Those $6 glass pattern ShadRaps and $15 Lucky Craft Pointer stickbaits which caught you in a weak moment will also catch walleyes…if you put the baits in front of the fish.

On Mississippi River pool 9 where I work as a full time guide Berkley Flicker Shads and #5 jointed Shad Raps fished in a three-way rig with a heavy jig and five inch K-Grub are killer combinations.

Location is always a major component in the fish catching equation. When you're targeting post-spawn walleyes in rivers think "ambush". Although the walleyes are drifting lazily back downstream higher in the water column after the spawn just walking down to the river bank and casting willy-nilly is never a high percentage option. Thinking like a walleye greatly enhances your chances for success. Although post-spawn males are eager to eat, they don't want to work too hard at chasing down food. Fanning at the leading edge of a quiet riffle, ghosting in the quiet slack water next to fast water in a backeddy below the riffle or similar locale for effortless contemplation behind a deadfall, rock or other form of barrier is where these fish tend to congregate on the slide back down from whence they came.

Better to make 100 casts at the epicenter of a "fish funnel" like the downstream edge of a bridge piling at the edge of the current than to expend the same amount of effort sitting on the picnic table next to the parking lot a short walk downstream.

Although a boat certainly gives you access to more potential fish staging areas than from limited ambush points found when fishing from shore this post-spawn walleye recession slide is one time when the shore or wading angler has tremendous potential leave the river with a hefty stringer of eaters.

Unlike the frenzied hours when fish were on a mission to get upstream, this bite can last a week or more.

You don't need an expansive tackle inventory in a $35,000 deep vee boat to get hooked up either. One medium spinning rod, pocket tackle box with a few cranks, K-grubs and jigheads, a pair of pliers, hip boots…and a stringer…and you can be a player.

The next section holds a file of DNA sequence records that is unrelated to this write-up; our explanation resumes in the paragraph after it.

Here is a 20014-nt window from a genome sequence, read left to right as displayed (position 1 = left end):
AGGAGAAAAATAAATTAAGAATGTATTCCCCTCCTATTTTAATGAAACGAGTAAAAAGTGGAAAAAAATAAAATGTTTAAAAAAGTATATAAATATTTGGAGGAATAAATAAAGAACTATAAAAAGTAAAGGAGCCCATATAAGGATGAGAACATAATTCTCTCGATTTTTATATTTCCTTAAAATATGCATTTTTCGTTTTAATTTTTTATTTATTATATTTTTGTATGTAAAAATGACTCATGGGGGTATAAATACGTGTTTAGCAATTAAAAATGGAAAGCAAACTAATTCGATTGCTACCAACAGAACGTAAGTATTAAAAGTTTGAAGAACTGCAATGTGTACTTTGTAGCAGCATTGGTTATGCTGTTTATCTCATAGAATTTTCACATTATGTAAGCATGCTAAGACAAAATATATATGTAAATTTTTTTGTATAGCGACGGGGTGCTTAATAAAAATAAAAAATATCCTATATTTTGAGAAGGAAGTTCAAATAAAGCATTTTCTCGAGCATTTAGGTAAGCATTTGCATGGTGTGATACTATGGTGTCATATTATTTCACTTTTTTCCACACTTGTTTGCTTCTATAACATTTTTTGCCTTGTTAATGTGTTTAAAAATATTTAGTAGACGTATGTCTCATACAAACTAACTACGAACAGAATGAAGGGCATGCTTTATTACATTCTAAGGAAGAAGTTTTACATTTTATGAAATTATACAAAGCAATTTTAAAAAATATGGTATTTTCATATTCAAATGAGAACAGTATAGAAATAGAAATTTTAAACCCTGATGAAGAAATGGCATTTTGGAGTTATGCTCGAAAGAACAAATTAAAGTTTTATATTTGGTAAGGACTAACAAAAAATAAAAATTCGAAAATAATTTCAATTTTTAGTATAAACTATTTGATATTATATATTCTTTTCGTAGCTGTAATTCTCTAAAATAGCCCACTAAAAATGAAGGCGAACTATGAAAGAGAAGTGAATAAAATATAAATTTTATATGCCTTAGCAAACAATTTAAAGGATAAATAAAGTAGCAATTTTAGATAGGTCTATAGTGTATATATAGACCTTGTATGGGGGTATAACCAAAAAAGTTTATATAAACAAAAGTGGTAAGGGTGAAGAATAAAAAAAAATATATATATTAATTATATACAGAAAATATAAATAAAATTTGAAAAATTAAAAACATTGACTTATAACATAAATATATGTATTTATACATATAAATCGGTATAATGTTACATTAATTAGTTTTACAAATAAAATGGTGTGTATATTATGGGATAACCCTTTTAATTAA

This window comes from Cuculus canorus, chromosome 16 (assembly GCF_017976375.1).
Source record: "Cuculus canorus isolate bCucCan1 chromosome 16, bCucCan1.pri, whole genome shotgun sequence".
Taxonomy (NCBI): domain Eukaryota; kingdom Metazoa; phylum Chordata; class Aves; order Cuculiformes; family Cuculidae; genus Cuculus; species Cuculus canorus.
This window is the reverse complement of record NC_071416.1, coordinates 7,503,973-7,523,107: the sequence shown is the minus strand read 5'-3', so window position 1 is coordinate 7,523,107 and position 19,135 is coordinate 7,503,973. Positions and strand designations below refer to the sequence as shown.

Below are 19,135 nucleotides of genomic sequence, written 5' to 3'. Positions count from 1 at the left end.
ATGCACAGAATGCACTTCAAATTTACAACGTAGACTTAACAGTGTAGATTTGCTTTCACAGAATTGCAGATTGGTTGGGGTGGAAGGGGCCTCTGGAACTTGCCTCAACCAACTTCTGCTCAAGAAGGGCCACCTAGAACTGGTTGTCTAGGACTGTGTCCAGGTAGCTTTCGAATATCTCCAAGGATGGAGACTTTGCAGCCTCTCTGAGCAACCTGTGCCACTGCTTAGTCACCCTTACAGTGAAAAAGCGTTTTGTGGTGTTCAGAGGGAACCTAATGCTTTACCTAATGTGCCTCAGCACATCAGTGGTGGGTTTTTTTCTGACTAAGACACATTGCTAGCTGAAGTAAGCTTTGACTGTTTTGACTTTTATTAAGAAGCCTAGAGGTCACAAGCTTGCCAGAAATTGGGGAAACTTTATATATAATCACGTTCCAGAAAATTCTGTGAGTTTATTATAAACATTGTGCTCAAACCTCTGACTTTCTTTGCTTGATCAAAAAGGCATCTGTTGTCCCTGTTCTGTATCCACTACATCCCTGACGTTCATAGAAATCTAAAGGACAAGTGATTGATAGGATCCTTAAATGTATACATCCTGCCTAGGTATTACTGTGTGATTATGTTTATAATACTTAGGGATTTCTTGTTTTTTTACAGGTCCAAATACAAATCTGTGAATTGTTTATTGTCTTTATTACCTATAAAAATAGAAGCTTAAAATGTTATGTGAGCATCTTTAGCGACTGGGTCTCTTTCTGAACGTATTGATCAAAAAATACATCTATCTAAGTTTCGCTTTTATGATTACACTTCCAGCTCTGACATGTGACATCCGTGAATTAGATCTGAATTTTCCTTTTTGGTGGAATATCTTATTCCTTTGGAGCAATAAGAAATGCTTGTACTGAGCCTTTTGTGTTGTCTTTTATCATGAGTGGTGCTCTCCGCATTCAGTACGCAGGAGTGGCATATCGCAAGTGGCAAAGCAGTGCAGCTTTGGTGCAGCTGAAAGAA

Dragging a jig or rig along the bottom may have been the way to go walleye fishing when the run was on a week ago. The fish haven't left the river. If you want to go walleye "catching", sneak down to the river of dreams after work this evening and pitch a crank or plastic a little higher in the water column.

"Dressing for success" can be an excellent strategy. Wear a nice sport shirt, slacks and necktie. River rats will think you are just some idiot yuppie who doesn't know the run is over. Just remember to keep the stringer tied off a good 20 feet from where you're fishing…and don't set the hook when somebody is watching.

Author Ted Peck
Ted Peck
Cap'n Ted Peck has over 30 yrs. guiding experience, specializing in multi-species fishing on Pool 9-10 of the Mississippi from Genoa, Wi. to Prairie du Chien. Cap'n Ted is a pro staffer for Lund, Northland Tackle, MinnKota, Bill Lewis Lures, Evinrude, Uncle Josh, HT Enterprises and Custom Jigs & Spins. When not guiding Cap'n Ted communicates the outdoors experience via newspapers, magazines, TV, radio and through seminars. This work has taken him all over the midwest, Canada and beyond... but he always returns to the upper Mississippi which he considers the most diverse fishery in North America. Click here for more info on Ted's guide service. Cap'n Ted's new book Mississippi Musings with the Old Guide is a personal account of his long career as a professional fishing guide on Old Man River.